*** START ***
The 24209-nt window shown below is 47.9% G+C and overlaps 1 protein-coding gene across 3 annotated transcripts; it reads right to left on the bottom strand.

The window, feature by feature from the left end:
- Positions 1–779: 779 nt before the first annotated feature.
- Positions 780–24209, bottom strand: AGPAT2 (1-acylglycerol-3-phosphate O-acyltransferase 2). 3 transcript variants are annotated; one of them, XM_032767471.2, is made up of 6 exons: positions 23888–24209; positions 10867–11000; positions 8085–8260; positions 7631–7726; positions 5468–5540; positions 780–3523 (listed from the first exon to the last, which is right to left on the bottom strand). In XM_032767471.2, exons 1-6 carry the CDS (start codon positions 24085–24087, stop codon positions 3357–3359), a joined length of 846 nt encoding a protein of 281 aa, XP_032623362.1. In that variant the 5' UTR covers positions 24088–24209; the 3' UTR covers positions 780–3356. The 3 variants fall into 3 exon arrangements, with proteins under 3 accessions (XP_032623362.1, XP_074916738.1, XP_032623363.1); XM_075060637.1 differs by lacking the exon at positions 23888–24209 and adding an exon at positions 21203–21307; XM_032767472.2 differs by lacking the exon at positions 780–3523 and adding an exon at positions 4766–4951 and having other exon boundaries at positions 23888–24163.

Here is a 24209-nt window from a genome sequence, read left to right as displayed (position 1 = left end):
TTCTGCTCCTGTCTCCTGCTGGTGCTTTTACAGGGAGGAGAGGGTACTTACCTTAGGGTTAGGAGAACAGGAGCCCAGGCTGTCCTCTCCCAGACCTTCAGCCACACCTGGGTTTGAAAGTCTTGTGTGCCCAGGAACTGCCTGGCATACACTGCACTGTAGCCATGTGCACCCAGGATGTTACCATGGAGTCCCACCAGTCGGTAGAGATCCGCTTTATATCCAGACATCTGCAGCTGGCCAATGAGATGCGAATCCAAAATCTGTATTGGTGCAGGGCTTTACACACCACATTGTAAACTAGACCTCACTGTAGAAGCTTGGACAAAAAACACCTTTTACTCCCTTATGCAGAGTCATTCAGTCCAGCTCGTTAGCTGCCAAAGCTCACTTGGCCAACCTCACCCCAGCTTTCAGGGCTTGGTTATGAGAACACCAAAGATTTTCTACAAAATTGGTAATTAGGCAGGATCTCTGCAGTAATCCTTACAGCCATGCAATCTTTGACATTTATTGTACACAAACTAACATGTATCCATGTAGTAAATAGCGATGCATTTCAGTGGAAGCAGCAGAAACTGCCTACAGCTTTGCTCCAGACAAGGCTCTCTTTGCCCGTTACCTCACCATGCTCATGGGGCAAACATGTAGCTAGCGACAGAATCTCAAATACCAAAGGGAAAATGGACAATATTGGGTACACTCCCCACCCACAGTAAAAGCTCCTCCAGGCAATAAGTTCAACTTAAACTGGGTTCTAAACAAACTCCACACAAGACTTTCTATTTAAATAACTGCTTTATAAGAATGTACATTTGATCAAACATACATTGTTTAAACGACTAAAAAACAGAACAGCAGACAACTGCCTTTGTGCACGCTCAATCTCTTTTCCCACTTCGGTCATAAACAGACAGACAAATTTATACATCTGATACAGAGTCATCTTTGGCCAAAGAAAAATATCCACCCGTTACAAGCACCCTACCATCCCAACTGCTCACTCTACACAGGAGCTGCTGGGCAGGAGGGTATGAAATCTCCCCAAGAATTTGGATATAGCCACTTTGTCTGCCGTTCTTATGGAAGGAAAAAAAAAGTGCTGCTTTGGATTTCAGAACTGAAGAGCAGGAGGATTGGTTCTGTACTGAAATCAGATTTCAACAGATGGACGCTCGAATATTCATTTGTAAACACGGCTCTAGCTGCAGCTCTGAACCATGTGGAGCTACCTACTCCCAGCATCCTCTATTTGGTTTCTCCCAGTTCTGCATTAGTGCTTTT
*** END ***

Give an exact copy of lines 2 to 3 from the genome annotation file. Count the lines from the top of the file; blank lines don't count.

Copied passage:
The window, feature by feature from the left end:
- Positions 1–779: 779 nt before the first annotated feature.